On the High Camp of Joey Silvia
One of the most intriguing figures in local (North Carolina) pro wrestling is Joey Silvia, 5'8", 195#. I have followed his career for I don't know how many years. Quite a while ago, the early part of the last decade, local wrestling was broadcast on public access television, and back then I followed Silvia, as well as Xsiris, Ric Converse, the Mack brothers, and Brad Attitude, with rapt and lubricious attention. Now I mainly have to settle for still photos online, along with the occasional (often inadequately lit and badly composed) video on YouTube, but I am no less drawn to the scene in ways that are hard to put into words.
Let it be known, I think Silvia is sexy--not just in spite of but in no small measure because of certain eccentricities in his performance style--a pronounced expressionism that would be right at home in a silent horror classic like The Cabinet of Dr Caligari. I'm not sure at what point I became aware of it. In his early babyface days, Silvia was a blankly cheerful rookie, not strongly distinguishable from the garden-variety young handsome good guy in wrestling promotions everywhere, though even then there was a glassiness in his gaze that matched the shininess of his excessively baby-oiled skin.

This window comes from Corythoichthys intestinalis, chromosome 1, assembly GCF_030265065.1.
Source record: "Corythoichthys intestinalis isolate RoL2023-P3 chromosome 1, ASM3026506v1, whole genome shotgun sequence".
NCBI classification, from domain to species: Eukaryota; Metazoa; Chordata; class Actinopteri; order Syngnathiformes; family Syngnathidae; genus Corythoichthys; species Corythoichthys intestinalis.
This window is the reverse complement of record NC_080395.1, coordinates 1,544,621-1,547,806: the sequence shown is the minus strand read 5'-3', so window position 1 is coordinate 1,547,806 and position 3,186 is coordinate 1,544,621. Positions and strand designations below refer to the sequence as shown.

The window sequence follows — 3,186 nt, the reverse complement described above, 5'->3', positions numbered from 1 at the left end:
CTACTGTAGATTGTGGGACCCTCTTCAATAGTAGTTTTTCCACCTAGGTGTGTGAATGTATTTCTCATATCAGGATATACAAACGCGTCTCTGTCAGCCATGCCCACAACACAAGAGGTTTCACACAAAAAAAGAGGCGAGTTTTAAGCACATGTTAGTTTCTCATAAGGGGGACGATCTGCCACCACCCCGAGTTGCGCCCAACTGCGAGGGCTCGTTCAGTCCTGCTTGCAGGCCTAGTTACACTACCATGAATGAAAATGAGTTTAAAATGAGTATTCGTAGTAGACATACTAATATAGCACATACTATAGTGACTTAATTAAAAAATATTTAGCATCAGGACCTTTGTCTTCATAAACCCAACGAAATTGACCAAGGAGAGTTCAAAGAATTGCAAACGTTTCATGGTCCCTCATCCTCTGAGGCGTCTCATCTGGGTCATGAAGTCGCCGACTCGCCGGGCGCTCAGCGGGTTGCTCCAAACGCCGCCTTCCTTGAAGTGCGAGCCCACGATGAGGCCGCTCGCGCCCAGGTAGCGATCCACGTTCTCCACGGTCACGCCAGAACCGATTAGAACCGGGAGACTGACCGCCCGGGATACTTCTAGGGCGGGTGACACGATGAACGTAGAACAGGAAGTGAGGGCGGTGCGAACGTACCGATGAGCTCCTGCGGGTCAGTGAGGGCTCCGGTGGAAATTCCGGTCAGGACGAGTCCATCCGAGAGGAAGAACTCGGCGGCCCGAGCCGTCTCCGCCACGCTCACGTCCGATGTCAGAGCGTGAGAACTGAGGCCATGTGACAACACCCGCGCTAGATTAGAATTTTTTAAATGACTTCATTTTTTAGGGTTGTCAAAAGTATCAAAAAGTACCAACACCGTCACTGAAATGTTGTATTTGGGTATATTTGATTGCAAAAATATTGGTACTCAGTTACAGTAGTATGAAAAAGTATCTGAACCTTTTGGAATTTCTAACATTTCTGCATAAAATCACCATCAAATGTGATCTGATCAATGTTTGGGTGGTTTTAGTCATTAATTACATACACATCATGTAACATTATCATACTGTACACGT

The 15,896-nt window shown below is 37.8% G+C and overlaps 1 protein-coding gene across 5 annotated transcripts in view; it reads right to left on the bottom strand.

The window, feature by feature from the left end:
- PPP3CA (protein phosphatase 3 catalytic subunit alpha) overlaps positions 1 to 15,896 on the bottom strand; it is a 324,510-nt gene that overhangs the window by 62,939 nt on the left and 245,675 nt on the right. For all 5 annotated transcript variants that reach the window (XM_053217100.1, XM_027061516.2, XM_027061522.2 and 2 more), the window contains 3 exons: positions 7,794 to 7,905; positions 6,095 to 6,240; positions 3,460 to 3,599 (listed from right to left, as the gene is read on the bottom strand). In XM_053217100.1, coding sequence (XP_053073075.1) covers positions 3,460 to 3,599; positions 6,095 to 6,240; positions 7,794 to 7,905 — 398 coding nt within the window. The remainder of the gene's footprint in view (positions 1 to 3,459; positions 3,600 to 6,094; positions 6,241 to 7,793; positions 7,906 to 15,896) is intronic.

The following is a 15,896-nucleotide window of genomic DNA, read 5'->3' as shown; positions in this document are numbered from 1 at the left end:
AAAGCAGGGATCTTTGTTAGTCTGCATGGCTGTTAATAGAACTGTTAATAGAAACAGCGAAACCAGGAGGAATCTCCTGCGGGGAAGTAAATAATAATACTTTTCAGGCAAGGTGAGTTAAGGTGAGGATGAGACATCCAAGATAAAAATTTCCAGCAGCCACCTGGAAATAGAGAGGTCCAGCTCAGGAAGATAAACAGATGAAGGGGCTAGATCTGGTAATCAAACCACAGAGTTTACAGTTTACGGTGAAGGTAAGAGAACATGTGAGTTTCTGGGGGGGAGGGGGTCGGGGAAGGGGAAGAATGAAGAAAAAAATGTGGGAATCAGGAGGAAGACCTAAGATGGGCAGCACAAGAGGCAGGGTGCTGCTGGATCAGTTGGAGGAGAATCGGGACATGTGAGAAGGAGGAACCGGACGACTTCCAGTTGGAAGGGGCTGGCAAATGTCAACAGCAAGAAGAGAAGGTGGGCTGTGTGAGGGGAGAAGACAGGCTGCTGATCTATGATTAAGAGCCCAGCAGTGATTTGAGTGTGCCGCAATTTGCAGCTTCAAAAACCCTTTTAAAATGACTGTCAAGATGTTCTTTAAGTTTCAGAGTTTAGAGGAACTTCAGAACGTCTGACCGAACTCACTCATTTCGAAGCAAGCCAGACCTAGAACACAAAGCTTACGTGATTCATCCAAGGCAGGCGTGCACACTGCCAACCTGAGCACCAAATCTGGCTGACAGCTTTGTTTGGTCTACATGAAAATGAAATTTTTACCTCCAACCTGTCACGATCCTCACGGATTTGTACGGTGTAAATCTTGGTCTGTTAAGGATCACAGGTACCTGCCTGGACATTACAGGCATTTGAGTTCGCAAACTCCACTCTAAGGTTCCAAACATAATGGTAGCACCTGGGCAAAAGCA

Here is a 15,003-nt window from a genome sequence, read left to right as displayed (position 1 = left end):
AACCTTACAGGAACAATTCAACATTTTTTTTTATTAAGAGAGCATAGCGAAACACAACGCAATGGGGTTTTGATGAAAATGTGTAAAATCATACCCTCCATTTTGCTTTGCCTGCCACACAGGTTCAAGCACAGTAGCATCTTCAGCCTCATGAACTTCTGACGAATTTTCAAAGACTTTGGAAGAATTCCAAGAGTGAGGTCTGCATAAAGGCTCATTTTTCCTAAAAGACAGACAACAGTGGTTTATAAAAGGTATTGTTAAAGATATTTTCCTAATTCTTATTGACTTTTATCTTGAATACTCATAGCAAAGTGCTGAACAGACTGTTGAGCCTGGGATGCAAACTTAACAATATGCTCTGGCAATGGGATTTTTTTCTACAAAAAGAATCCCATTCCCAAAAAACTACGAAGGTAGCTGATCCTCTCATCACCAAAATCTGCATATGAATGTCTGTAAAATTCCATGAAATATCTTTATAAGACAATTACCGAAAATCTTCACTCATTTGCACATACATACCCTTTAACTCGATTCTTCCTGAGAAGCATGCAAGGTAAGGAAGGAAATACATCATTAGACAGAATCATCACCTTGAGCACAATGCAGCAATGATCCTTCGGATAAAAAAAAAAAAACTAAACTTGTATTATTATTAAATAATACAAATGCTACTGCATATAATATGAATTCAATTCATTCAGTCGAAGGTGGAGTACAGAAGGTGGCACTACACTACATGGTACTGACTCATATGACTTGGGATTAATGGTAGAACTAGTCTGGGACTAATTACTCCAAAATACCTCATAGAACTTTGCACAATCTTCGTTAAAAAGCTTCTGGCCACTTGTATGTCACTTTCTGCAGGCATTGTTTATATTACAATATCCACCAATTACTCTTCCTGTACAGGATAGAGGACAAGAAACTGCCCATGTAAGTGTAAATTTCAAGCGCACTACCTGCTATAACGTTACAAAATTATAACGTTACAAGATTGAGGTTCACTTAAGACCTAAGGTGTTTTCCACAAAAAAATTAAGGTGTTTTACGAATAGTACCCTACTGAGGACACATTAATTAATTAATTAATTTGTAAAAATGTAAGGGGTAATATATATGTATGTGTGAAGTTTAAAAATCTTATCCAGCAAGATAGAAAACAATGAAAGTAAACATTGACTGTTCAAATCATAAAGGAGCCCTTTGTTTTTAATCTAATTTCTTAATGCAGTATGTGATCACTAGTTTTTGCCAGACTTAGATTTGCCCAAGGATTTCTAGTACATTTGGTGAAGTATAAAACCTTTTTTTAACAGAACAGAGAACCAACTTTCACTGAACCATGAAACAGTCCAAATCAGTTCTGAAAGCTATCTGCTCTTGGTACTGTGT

Over time, his character began to manifest darker elements, marked by sudden electroconvulsive flashes of fury. He turned heel, but he has never been an ordinary heel. For the past year, his mentorship of young Trevor Lee has hinted at abnormal and unsavory traits--not necessarily sexual, but definitely unwholesome. At first I thought I was just imagining things--the knowledge that David Lynch's Blue Velvet and Wild at Heart had been shot in North Carolina no doubt had somewhat surrealistically colored my early impressions of the state. But in time I came to see Silvia's over-the-top sense of wrestling drama as a form of performance art--sinister, clownish, eerie, edgy, baroque, and, yes, despite my usual preference for straight-edge wrestling, arousing.